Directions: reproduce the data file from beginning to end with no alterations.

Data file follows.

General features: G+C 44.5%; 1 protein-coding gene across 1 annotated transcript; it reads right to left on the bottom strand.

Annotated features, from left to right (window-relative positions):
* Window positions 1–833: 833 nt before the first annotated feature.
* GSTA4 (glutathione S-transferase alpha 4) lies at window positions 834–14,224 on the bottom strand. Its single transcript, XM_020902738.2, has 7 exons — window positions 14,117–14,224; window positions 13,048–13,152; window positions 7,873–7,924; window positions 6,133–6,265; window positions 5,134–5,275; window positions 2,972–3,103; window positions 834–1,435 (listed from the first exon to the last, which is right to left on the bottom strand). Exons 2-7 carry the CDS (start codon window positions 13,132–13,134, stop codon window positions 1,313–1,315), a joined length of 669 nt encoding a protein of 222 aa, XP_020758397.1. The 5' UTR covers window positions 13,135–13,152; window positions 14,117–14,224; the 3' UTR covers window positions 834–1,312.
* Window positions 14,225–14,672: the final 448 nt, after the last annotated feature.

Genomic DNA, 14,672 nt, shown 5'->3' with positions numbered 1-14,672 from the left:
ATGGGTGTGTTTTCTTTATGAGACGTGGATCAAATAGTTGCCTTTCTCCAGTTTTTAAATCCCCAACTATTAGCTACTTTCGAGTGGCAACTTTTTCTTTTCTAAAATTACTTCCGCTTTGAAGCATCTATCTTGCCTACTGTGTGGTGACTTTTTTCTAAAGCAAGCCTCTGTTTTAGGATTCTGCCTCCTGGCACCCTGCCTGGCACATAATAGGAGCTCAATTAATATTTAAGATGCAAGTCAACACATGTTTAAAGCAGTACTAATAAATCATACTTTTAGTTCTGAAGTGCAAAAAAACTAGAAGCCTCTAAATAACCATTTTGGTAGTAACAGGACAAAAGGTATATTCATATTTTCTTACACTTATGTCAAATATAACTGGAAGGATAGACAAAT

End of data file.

General features: G+C 44.5%; 1 protein-coding gene across 1 annotated transcript; it reads right to left on the bottom strand.

Annotated features, from left to right (window-relative positions):
* Window positions 1–833: 833 nt before the first annotated feature.
* GSTA4 (glutathione S-transferase alpha 4) lies at window positions 834–14,224 on the bottom strand. Its single transcript, XM_020902738.2, has 7 exons — window positions 14,117–14,224; window positions 13,048–13,152; window positions 7,873–7,924; window positions 6,133–6,265; window positions 5,134–5,275; window positions 2,972–3,103; window positions 834–1,435 (listed from the first exon to the last, which is right to left on the bottom strand). Exons 2-7 carry the CDS (start codon window positions 13,132–13,134, stop codon window positions 1,313–1,315), a joined length of 669 nt encoding a protein of 222 aa, XP_020758397.1. The 5' UTR covers window positions 13,135–13,152; window positions 14,117–14,224; the 3' UTR covers window positions 834–1,312.
* Window positions 14,225–14,672: the final 448 nt, after the last annotated feature.

Genomic DNA, 14,672 nt, shown 5'->3' with positions numbered 1-14,672 from the left:
ATGGGTGTGTTTTCTTTATGAGACGTGGATCAAATAGTTGCCTTTCTCCAGTTTTTAAATCCCCAACTATTAGCTACTTTCGAGTGGCAACTTTTTCTTTTCTAAAATTACTTCCGCTTTGAAGCATCTATCTTGCCTACTGTGTGGTGACTTTTTTCTAAAGCAAGCCTCTGTTTTAGGATTCTGCCTCCTGGCACCCTGCCTGGCACATAATAGGAGCTCAATTAATATTTAAGATGCAAGTCAACACATGTTTAAAGCAGTACTAATAAATCATACTTTTAGTTCTGAAGTGCAAAAAAACTAGAAGCCTCTAAATAACCATTTTGGTAGTAACAGGACAAAAGGTATATTCATATTTTCTTACACTTATGTCAAATATAACTGGAAGGATAGACAAAT